always_raining wrote:gr8scOtt! wrote:always_raining wrote:Thanks for sharing this. My problem with the analysis is that you don't have to be under arrest for Miranda rights to attach. It's only if you're under "custody." Or at least, that's how I understand it.
Actually, that's the problem with the Themis outline. You DO have to be under arrest, and the arrest required is more formal than what is considered a 4th amendment arrest. So custody = formal arrest, but seizure can be a less formal arrest.
Custody does not have to be formal arrest. I think the analysis is just wrong. Was this the bar-examiners analysis or one of the provided applicant model answers? Because those can have errors in them.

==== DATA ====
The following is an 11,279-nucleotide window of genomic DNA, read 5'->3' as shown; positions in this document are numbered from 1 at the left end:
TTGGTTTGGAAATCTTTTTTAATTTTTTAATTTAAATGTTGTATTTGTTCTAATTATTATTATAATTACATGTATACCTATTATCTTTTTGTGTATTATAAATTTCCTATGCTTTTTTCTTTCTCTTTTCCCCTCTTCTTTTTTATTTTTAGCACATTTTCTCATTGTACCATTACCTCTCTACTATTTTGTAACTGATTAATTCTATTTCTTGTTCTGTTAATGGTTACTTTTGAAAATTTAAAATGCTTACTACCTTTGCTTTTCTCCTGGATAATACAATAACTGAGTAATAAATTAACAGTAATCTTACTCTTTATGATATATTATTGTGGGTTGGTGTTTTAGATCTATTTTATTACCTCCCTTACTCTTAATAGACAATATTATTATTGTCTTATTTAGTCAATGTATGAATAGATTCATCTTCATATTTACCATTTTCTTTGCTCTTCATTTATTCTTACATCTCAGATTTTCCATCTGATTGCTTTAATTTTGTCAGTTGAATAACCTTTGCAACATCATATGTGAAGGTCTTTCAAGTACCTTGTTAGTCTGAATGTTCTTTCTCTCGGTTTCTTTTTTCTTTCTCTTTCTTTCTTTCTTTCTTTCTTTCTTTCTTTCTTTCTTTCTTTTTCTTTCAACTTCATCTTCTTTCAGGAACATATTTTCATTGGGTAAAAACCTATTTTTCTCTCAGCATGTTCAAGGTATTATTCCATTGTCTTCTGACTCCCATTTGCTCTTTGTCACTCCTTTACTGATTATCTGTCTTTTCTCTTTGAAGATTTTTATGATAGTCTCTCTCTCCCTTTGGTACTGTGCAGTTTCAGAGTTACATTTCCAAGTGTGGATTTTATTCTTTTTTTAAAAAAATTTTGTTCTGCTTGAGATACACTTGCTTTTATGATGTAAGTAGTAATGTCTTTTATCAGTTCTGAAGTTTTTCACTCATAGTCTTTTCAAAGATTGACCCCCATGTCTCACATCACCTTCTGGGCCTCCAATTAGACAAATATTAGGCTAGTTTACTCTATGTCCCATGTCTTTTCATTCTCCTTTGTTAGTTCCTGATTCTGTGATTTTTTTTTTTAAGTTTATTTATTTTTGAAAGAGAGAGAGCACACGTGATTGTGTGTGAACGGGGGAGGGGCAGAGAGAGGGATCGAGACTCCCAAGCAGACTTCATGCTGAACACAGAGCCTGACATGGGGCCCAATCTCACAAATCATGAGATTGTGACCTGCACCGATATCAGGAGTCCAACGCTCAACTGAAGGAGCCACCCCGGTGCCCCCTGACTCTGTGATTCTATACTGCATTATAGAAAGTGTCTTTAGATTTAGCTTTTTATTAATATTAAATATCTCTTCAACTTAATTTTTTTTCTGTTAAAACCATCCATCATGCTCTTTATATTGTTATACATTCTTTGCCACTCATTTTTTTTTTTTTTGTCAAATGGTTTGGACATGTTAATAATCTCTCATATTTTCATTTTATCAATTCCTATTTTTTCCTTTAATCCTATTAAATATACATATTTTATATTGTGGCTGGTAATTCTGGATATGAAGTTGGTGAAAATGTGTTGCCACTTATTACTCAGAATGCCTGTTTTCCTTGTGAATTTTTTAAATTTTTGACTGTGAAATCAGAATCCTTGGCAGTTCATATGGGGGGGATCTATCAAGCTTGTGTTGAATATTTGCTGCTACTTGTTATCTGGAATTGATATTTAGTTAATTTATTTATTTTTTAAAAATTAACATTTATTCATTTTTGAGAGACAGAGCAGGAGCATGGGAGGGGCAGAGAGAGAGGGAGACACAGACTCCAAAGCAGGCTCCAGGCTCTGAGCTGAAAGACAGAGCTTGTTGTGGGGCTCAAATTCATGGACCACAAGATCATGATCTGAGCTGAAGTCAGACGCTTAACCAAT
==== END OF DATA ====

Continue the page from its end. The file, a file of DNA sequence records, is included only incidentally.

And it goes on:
Ok, so what I meant is that custody must be what is considered a "formal arrest," not necessarily in handcuffs but more than what is considered an arrest under the 4th amendment. It's more formal than a seizure (but again, not necessarily in handcuffs). The outline says it is a "substantial seizure" defined as either a "formal arrest or a restraint on freedom of movement to the degree associated with a formal arrest." I don't think Themis makes it very clear here but the point is that you can have an seizure that constitutes an arrest under the 4th amendment that does not meet the "substantial seizure" requirement for a finding of being in custody for Miranda to apply.
But Miranda applies to all custodial interrogations. If you are in custody (formal arrest or reasonable person would not think you could leave) and it qualifies as interrogation (i.e., not during booking or public safety exception), Miranda applies. Edited to add: other than a Terry stop. I know that for a Terry stop you are seized but they definitely don't have to read you your Miranda rights.